Today, January 25, marks a great day for horror fans, today sixty-nine years ago, Tobe Hooper was brought into this world in Austin, Texas. A fitting start for a man’s who’s biggest achievement would end up being the director behind The Texas Chainsaw Massacre. While TCM may be the most famous of the films directed by Hooper, or perhaps Poltergeist, it was far from the last entry we’d see, and I’d like to take a moment to look back through the horror filmography of a great man.
Tobe Hooper’s first time behind the directors chair may be listed as Eggshells in 1969, a hippy era epic about a dope-smoking sexaholic poet, but Hooper had been into film-making since using his fathers 8 mm camera at the age of nine.
It would be five years later when Hooper got the chance to directed a film based on the killings of real life serial killer Ed Gein. The original working titles of the film were ” Leather Face” and “Head Cheese”, until financier Bill Parsley suggested they change the name of the film to ” The Texas Chainsaw Massacre”, a title that has been carried down throughout generations. With a budget of less than $300,000, Chainsaw is a brutal masterpiece that set the new standards for horror during the mid-seventies, and would be influence a lot of future horror directors to come.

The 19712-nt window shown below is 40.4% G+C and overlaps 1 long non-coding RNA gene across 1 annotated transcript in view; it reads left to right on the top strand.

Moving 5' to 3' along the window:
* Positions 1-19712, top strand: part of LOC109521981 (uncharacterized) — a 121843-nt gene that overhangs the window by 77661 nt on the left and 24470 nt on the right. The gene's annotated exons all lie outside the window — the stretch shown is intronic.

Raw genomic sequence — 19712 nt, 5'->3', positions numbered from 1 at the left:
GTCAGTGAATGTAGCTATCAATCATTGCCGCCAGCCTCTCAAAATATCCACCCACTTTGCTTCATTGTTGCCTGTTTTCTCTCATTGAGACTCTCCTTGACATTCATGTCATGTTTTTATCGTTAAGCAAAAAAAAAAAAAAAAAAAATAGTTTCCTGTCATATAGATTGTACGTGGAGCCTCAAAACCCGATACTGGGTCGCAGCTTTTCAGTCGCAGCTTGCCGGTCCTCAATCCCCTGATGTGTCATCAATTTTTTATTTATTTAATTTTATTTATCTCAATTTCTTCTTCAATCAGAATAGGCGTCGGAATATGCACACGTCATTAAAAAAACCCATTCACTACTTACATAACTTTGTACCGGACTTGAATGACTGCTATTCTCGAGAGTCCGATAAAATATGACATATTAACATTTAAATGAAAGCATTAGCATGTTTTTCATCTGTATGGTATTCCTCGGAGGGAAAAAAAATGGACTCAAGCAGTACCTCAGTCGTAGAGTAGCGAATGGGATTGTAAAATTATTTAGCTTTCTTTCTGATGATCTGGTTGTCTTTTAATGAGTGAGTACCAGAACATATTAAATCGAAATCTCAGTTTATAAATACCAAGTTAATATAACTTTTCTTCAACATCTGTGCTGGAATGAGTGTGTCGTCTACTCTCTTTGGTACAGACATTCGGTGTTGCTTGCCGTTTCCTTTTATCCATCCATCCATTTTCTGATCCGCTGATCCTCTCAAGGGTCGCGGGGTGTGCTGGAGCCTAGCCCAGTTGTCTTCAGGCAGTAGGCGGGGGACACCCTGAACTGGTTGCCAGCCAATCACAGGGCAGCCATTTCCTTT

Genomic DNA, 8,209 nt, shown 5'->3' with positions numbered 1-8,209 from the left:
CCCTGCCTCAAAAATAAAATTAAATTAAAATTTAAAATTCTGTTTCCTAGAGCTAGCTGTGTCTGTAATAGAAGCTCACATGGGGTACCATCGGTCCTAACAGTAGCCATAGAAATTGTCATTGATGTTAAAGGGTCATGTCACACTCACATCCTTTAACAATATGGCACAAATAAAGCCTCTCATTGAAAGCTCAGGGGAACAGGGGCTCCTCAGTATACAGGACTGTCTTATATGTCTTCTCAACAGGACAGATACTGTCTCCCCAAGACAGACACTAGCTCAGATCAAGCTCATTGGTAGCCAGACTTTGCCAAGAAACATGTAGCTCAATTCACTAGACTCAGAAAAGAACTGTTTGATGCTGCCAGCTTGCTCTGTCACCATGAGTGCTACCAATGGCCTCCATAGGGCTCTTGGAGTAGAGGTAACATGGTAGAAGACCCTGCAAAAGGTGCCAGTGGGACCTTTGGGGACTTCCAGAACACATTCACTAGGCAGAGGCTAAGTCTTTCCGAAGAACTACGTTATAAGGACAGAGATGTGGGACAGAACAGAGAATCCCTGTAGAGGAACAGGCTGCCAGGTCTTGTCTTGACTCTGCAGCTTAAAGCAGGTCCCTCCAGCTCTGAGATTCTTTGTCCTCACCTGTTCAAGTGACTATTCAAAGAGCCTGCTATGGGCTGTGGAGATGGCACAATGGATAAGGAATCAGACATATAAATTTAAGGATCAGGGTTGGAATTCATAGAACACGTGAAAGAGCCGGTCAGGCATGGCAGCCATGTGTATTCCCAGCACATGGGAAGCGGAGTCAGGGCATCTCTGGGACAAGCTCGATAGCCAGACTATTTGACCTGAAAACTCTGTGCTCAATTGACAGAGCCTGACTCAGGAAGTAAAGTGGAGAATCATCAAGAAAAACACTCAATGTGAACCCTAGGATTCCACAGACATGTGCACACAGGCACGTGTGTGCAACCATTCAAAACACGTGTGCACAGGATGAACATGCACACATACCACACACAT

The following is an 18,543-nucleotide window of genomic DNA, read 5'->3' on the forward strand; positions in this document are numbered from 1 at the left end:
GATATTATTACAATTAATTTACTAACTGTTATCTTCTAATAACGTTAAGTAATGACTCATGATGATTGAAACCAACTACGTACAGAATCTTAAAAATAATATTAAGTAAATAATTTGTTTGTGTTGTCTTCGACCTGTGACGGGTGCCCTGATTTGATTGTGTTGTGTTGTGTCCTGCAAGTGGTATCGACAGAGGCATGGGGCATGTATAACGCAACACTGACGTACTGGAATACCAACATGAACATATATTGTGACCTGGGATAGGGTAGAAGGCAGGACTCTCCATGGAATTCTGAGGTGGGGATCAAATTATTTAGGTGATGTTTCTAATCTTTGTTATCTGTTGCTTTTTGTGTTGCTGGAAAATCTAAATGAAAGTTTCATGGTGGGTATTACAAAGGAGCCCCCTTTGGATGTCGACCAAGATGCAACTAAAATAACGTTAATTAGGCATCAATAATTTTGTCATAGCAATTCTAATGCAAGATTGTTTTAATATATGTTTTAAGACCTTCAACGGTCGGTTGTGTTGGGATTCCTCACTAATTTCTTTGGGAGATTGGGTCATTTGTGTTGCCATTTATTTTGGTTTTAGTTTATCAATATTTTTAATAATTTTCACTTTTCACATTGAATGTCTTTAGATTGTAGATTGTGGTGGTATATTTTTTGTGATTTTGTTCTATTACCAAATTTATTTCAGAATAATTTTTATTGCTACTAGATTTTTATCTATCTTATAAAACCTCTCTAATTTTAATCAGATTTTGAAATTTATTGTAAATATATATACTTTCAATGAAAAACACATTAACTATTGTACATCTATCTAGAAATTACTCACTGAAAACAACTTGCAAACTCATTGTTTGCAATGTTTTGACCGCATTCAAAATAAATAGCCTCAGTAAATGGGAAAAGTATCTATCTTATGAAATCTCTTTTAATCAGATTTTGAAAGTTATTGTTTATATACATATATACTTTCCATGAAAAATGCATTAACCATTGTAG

After Chainsaw was finished, it would be two years before Hooper once again took to the directors chair, this time with a well done, yet forgettable film about a redneck hotel owner who feeds his unlucky victims to his pet alligator, called Eaten Alive. Eaten Alive is a fun trump through the backwoods, and stars a young Robert Englund, seven years before he rose to horror fame with his character Freddy Krueger. Another two years go by, and it’s time for Hooper to try his luck at a tv-mini series, the chilling adaptation of Stephen King’s Salem’s Lot, which to today still runs shivers down my spine.
With the eighties came the fun amusement park slasher, The Funhouse, about a group of teens stalked and killed by a man in a Frankenstein mask. A year later in ’82 Hooper would get the chance to work with the already legendary Steven Spielberg, on a little film about a family’s battle against spiritual forces, Poltergeist. While there’s still questions asked today about how involved Spielberg really was with the film, it’s still Hooper’s name in the directors seat, and one of his better movies.
It would be three years before hearing from Hooper again, when he returned with his interesting, to say the least, film about space vampires in london, Lifeforce. Lifeforce is an underrated gem, full of fun, boobs, and a pre-Star Trek Patrick Stewart. The next year would see Hooper remaking the ’53 sci-fi about a kid stopping an alien invasion that has taken control of his parents, Invaders From Mars.